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|Forum name||Off-Topic Lounge|
|Topic subject||The End of Net neutrality|
218085, The End of Net neutrality|
Posted by daniell, Sat Dec-16-17 12:03 PM
I am surprised that nobody brought this up.
What will it actually mean?
218086, RE: The End of Net neutrality|
Posted by jbmcmillan, Sat Dec-16-17 03:37 PM
It means the internet could end up liking buying channels in a cable tv package. As they are now allowed again to prioritize their own services above others or charge services to get the speed they need to operate which of course is passed on to us. This is not surprising as the FCC head is a former lawyer for Comcast that was doing that exact thing. This not only affects the US but worldwide as much of the internet traffic passes through the States. This only benefits large isps not us as consumers.Also not surprising is the 3-2 vote. 3 Republicans 2 Democrats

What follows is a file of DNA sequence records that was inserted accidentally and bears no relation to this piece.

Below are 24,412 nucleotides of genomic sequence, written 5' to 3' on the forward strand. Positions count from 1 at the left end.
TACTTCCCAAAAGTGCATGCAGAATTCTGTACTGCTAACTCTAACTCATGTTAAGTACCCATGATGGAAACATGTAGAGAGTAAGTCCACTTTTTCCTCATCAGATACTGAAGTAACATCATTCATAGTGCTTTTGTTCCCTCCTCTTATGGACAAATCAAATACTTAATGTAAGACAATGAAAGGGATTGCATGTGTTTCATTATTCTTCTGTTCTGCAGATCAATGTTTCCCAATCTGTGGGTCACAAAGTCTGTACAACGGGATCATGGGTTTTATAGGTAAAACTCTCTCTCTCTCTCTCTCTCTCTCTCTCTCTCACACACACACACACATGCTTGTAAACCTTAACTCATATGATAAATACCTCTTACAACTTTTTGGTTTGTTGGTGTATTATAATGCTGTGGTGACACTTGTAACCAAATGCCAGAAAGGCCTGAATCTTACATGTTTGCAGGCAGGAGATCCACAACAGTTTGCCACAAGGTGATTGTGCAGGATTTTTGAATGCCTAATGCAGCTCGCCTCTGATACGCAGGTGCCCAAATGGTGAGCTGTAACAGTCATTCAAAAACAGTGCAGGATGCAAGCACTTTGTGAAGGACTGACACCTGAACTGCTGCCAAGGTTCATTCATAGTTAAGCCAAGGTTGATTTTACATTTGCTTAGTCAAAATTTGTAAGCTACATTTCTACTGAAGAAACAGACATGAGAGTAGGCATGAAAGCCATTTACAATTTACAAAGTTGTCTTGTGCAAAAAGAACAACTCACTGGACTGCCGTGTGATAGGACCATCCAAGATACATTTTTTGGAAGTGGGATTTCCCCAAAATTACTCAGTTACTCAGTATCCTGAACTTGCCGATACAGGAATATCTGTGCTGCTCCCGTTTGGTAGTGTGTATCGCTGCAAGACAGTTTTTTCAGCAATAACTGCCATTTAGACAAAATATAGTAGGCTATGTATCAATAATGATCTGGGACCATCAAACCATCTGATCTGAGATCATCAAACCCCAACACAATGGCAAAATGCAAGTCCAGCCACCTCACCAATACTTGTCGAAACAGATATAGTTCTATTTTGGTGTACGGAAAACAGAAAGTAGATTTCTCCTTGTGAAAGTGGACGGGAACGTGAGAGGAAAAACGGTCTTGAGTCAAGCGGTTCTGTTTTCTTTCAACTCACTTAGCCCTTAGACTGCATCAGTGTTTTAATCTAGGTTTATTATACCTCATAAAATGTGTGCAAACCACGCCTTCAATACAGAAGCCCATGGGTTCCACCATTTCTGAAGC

218087, RE: The End of Net neutrality|
Posted by peterb, Sun Dec-17-17 04:52 AM
Canada isn't immune from this step backwards. Shaw Cable is now using Comcast based Hardware:
:( :( :(
218088, RE: The End of Net neutrality|
Posted by daniell, Sun Dec-17-17 11:57 AM
I hope that the net does not get as bad as cable TV. If that becomes the case, I will just go back to reading books and find other diversions.
218089, RE: The End of Net neutrality|
Posted by GreyFalcon, Sun Dec-17-17 05:31 PM
The Internet did quite fine from inception to the implementation of Net Neutrality in 2015. I remember Net Neutrality being highly contested at the time. I don't think it means a thing over all but there are always bad actors that pop up here and there.
218090, RE: The End of Net neutrality|
Posted by jasonlevine, Mon Dec-18-17 03:07 PM
The reason that Net Neutrality popped up in 2015 is that some big ISPs (AT&T, Verizon, and Comcast specifically) decided that they could make extra money if they not only charged users for Internet access, but slowed down/blocked services unless the people who ran those services paid the ISPs for access. Now, we're going to go back to that time. Big service companies like Google and Netflix can afford the added cost (but look for your Netflix bill to rise), but smaller companies will find they can't compete because they won't be able to afford the "good" pipe and will be shunted to the slow lane.
218097, RE: The End of Net neutrality|
Posted by Shelly, Wed Dec-20-17 04:12 PM
As usual greed has no limits.